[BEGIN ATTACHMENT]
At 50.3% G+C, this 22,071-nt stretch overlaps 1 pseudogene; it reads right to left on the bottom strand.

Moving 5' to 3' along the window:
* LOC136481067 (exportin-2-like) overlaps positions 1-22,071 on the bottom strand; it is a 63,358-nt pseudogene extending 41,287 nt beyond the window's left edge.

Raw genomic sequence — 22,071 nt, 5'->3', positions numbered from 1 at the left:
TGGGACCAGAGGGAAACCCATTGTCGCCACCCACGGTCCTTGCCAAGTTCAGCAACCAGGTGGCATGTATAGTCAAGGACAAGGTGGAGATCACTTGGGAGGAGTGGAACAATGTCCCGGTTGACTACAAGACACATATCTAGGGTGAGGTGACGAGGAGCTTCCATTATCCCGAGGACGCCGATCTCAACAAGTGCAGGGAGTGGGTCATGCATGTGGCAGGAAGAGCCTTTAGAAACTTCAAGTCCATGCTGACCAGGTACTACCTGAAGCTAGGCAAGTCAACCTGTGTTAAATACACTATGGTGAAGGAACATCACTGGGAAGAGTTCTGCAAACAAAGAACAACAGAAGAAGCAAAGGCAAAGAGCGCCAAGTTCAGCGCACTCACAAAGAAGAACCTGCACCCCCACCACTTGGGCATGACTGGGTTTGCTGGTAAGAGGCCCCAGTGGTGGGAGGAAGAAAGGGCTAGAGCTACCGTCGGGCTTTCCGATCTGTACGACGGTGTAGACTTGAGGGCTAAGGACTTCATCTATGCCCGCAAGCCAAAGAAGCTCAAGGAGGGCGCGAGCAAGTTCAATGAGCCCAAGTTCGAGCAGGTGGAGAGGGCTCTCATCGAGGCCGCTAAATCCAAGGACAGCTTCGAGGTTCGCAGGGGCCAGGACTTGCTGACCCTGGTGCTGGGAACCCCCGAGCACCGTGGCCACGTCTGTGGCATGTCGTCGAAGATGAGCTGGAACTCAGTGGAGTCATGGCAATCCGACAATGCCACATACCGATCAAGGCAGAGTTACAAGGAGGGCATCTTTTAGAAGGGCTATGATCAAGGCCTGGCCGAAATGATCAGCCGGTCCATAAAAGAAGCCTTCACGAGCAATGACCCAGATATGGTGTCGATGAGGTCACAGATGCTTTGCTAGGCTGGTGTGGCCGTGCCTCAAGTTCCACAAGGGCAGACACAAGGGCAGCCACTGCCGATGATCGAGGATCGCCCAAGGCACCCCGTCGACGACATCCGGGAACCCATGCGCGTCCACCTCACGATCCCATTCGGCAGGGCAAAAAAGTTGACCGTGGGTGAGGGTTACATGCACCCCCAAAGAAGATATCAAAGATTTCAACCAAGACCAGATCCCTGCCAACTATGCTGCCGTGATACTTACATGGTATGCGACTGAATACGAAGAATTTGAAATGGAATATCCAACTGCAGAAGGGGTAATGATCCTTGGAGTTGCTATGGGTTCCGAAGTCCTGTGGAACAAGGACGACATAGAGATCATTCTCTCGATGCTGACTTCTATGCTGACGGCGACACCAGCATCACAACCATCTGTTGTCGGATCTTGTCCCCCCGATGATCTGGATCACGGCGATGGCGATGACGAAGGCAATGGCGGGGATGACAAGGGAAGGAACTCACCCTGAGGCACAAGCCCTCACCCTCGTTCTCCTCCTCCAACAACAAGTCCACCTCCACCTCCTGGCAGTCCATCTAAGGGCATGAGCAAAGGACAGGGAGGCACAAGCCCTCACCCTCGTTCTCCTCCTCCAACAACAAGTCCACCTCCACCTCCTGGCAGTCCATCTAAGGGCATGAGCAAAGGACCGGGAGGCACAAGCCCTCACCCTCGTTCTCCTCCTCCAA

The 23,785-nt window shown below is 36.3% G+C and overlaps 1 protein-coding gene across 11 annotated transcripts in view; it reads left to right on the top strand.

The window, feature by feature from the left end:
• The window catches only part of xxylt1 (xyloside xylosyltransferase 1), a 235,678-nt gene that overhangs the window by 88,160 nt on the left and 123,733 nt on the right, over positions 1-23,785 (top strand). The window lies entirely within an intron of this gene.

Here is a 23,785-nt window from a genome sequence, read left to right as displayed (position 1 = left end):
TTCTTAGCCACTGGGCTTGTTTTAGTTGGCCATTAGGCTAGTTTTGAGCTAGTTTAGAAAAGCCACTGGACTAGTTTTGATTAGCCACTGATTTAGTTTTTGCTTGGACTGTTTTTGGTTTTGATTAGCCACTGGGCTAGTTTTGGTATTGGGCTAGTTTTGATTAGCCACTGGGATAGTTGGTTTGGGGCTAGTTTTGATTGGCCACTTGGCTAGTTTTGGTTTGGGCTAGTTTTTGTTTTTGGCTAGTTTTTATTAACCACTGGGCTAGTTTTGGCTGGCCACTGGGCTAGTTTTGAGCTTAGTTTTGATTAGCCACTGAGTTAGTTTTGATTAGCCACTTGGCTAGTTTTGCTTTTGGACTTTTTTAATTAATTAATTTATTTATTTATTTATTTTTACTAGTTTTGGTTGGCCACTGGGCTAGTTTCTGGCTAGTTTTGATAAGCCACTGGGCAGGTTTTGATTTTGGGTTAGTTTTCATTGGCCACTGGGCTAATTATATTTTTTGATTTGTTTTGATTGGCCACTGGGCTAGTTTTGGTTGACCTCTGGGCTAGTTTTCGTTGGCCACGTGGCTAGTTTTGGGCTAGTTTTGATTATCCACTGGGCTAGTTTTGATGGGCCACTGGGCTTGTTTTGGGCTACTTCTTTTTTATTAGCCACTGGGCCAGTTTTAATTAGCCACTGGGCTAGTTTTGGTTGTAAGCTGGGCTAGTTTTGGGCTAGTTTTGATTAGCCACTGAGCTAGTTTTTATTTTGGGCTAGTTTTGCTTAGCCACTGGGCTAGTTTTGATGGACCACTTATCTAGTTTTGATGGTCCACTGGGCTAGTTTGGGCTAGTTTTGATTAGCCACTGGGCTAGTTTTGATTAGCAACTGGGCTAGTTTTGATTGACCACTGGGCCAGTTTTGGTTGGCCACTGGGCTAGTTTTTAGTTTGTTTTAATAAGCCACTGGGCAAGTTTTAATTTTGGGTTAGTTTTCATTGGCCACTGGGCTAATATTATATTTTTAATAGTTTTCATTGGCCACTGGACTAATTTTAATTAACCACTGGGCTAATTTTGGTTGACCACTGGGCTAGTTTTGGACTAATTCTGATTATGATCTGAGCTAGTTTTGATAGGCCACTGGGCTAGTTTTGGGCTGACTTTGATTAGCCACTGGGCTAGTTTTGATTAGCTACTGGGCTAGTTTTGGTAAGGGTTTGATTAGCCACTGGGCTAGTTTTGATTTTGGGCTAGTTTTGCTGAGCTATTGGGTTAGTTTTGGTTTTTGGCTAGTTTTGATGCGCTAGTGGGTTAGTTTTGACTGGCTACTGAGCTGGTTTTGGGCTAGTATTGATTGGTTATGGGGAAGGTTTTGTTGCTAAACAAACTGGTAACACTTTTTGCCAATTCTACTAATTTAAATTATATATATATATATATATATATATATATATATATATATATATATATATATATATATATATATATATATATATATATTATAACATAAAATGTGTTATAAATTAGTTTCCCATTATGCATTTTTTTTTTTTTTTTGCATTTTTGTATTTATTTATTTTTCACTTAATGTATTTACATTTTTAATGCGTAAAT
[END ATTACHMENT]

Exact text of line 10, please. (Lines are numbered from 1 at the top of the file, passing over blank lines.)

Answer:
TTCTTAGCCACTGGGCTTGTTTTAGTTGGCCATTAGGCTAGTTTTGAGCTAGTTTAGAAAAGCCACTGGACTAGTTTTGATTAGCCACTGATTTAGTTTTTGCTTGGACTGTTTTTGGTTTTGATTAGCCACTGGGCTAGTTTTGGTATTGGGCTAGTTTTGATTAGCCACTGGGATAGTTGGTTTGGGGCTAGTTTTGATTGGCCACTTGGCTAGTTTTGGTTTGGGCTAGTTTTTGTTTTTGGCTAGTTTTTATTAACCACTGGGCTAGTTTTGGCTGGCCACTGGGCTAGTTTTGAGCTTAGTTTTGATTAGCCACTGAGTTAGTTTTGATTAGCCACTTGGCTAGTTTTGCTTTTGGACTTTTTTAATTAATTAATTTATTTATTTATTTATTTTTACTAGTTTTGGTTGGCCACTGGGCTAGTTTCTGGCTAGTTTTGATAAGCCACTGGGCAGGTTTTGATTTTGGGTTAGTTTTCATTGGCCACTGGGCTAATTATATTTTTTGATTTGTTTTGATTGGCCACTGGGCTAGTTTTGGTTGACCTCTGGGCTAGTTTTCGTTGGCCACGTGGCTAGTTTTGGGCTAGTTTTGATTATCCACTGGGCTAGTTTTGATGGGCCACTGGGCTTGTTTTGGGCTACTTCTTTTTTATTAGCCACTGGGCCAGTTTTAATTAGCCACTGGGCTAGTTTTGGTTGTAAGCTGGGCTAGTTTTGGGCTAGTTTTGATTAGCCACTGAGCTAGTTTTTATTTTGGGCTAGTTTTGCTTAGCCACTGGGCTAGTTTTGATGGACCACTTATCTAGTTTTGATGGTCCACTGGGCTAGTTTGGGCTAGTTTTGATTAGCCACTGGGCTAGTTTTGATTAGCAACTGGGCTAGTTTTGATTGACCACTGGGCCAGTTTTGGTTGGCCACTGGGCTAGTTTTTAGTTTGTTTTAATAAGCCACTGGGCAAGTTTTAATTTTGGGTTAGTTTTCATTGGCCACTGGGCTAATATTATATTTTTAATAGTTTTCATTGGCCACTGGACTAATTTTAATTAACCACTGGGCTAATTTTGGTTGACCACTGGGCTAGTTTTGGACTAATTCTGATTATGATCTGAGCTAGTTTTGATAGGCCACTGGGCTAGTTTTGGGCTGACTTTGATTAGCCACTGGGCTAGTTTTGATTAGCTACTGGGCTAGTTTTGGTAAGGGTTTGATTAGCCACTGGGCTAGTTTTGATTTTGGGCTAGTTTTGCTGAGCTATTGGGTTAGTTTTGGTTTTTGGCTAGTTTTGATGCGCTAGTGGGTTAGTTTTGACTGGCTACTGAGCTGGTTTTGGGCTAGTATTGATTGGTTATGGGGAAGGTTTTGTTGCTAAACAAACTGGTAACACTTTTTGCCAATTCTACTAATTTAAATTATATATATATATATATATATATATATATATATATATATATATATATATATATATATATATATATATATATATATATTATAACATAAAATGTGTTATAAATTAGTTTCCCATTATGCATTTTTTTTTTTTTTTTGCATTTTTGTATTTATTTATTTTTCACTTAATGTATTTACATTTTTAATGCGTAAAT